In this article I hope to lead you in the right direction! The Decision Making Process begins with understanding your end goal in mind. For instance if you were trying to decide whether to take a promotion or not, you need to first understand if that promotion is going to get you to your end goal. Your end goal may be simply to make as much money as possible in as short a time as possible. Or it could be more complex (I hope this would be the case) and you have prepared a career Management Plan outlining your desired career Goals. In either case you understand your end goal.
Let's explore the above example for the purposes of this discussion of the Process. So you are offered a promotion and it requires you to relocate to another city. If you were single the Decision Making Choices would be simplified by only having to consider your own needs. However, if you are married you must (or at least should if you want your marriage to last) consider the needs of your spouse and children, if any. In this case you are married and have one school aged child.
Will the promotion include relocation expenses? If so, how much are they and will it cover all your needs. Depending on the answer to this you may have already arrived at your decision to not take the promotion. If you own a home will you be able to sell your home for at least what it is worth? Again, the answer may complete the Decision Making Process.
If the new city is known for good or bad schools, this may complete your Decision Making Process!
So as you can see I am setting up decision points along the way to help you make your final decision. So to simplify this more let's take all the decision points and place them in order of priority. So as an example, and your priorities most likely will differ from this example, let's say your priorities are;
Will the promotion help me achieve my Career Management Plan goals?
Will the Salary offered meet my needs?
Is the City the new position is in one that offers me and my family what it needs?
Will the Company pay relocation costs?
What will we be leaving behind from the perspective of school sports, school activities, spouses employment, etc.
This should just get you started. But as you can see you will go through a Decision Making Process that will help you arrive at a final decision that hopefully meets all your goals. Sometimes those goals mean you stay put where you are!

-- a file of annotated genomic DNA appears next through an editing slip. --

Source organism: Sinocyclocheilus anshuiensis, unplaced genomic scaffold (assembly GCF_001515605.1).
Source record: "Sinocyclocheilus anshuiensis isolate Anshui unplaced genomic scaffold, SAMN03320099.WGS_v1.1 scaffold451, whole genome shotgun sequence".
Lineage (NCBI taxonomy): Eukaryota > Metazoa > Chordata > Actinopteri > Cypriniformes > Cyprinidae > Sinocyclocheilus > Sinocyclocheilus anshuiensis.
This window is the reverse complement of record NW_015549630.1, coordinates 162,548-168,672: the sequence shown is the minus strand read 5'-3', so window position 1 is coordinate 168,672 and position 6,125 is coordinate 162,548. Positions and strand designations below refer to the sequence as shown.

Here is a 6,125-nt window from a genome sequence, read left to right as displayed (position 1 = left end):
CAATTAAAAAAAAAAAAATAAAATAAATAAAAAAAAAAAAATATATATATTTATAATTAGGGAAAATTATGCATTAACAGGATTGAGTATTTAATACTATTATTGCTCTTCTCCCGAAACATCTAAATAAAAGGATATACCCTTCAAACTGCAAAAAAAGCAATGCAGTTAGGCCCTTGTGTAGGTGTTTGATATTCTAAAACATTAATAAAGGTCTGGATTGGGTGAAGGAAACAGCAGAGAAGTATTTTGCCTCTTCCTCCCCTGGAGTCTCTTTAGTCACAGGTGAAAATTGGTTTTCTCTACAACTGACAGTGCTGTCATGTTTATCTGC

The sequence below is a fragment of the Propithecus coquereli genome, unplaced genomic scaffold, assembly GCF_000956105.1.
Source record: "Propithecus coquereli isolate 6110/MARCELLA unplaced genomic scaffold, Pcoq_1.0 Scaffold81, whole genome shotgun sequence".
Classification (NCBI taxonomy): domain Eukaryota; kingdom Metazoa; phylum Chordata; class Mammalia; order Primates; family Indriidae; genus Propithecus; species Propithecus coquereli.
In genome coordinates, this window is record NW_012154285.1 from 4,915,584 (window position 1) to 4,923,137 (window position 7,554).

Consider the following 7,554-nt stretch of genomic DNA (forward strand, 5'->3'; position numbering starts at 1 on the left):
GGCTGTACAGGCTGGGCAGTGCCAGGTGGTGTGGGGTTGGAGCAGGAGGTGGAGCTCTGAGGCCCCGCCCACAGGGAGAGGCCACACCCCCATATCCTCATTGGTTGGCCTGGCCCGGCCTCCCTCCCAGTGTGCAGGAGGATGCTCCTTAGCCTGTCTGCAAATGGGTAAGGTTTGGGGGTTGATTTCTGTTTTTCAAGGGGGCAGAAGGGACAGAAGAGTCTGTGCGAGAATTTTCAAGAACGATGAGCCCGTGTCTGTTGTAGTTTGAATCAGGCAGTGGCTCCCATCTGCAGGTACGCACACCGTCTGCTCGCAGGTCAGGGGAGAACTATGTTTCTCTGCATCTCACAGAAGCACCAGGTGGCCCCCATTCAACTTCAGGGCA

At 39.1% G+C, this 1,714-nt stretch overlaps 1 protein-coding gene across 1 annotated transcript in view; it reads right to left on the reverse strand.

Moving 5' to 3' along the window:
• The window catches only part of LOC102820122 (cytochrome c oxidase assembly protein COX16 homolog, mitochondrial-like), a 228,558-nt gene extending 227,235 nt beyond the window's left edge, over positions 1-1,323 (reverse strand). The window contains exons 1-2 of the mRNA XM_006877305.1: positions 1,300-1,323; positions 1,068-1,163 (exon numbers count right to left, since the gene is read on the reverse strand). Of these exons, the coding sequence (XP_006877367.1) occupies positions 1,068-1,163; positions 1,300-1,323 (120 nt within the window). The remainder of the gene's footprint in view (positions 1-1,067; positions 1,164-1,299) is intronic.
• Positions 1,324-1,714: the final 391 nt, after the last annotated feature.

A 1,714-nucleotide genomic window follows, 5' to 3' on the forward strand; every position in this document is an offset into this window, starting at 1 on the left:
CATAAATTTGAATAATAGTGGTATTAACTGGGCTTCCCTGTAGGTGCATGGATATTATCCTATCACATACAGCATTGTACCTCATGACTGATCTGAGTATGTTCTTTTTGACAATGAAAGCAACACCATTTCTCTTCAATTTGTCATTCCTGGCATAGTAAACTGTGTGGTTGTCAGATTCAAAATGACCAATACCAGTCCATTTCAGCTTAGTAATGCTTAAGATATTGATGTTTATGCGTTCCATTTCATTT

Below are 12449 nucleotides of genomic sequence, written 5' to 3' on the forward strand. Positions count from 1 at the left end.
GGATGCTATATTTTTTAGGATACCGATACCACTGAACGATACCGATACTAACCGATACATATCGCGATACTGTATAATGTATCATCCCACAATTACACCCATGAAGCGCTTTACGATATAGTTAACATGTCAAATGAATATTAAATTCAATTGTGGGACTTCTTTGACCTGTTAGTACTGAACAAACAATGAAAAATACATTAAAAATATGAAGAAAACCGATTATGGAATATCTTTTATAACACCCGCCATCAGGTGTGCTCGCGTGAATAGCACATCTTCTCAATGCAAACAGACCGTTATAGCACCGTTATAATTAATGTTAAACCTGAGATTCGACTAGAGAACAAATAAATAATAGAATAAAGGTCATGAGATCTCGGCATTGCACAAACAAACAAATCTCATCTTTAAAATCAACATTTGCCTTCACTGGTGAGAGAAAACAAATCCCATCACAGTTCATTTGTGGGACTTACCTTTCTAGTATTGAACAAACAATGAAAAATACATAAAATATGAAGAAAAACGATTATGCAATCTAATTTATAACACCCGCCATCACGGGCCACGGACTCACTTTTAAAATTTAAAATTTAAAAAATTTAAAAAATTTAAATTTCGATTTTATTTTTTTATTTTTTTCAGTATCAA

Good Luck and May God Bless You!
Decision Making Process Software
Are you considering decision making process software? I guess that means you're faced with your first decision.
Don't make it complicated is the first piece of advice I can offer you!
Making decisions boils down to some pretty basic principles when you really think about it. Is the decision helping, hurting, or neutral to whatever is involved?
Of course the process can be either autocratic, consulting, or a group process. I discuss these further on another website page of mine.
Any decision making software should be able to guide you through so that you make the decision best for your specific situation. That does not always mean immediate satisfaction. Such as what type of diet should I go on? The immediate and best answer may be hard to hear, but is the right one.
Maybe you're trying to decide to implement a new product line into your retail shop.
There are many considerations to consider, and let's name a few.
What is the profit margin?
How long is the shelf life?
Who is the supplier?
What is the current market for the product in your geographic area, i.e., just because snow sleds sell well in North Dakota does not mean they will sell well in Florida.
What is the current economy in your geographical area doing presently?
Who is your current customer? How old are they, how much do they spend on average, etc.
You can see there is a lot to consider other than it sounds like a good idea.
Decision making software should help you out in making the best decision for your specific situation.
Don't short change yourself in trying to make some of these decisions on the seat of your pants that may end up costing you thousands later.
Thank you and May God Bless You!
Using If and Then Statements for Decision Making Exercises
A great decision making exercise is one where you develop a flow chart that keeps asking/answering the question IF - THEN.
In other words IF this - THEN that!
Most people want to develop decision making exercises to answer complex questions. That's great but we need to break the question down into smaller bite size questions.
The key is to make sure you continually ask YES and NO questions only.
This does not work for every type of decision but for most.
Computer programmers use this type of questioning in almost all their computer programs.
As an example all computers ultimately work off machine language which is basically either 1 or 0, i.e., the switch is either on or off. Obviously it is a little more complicated that this, but yes it is a series of yes or no questions/answers.
If our business expands will we need more space? Yes or No
IF yes THEN
IF no THEN
If our business expands do we need to hire more employees? Yes or No
IF yes THEN
IF no THEN
Keep following this through until you reach an answer to expand or not.
This is a great decision making exercise.
Thank you and May God Bless You!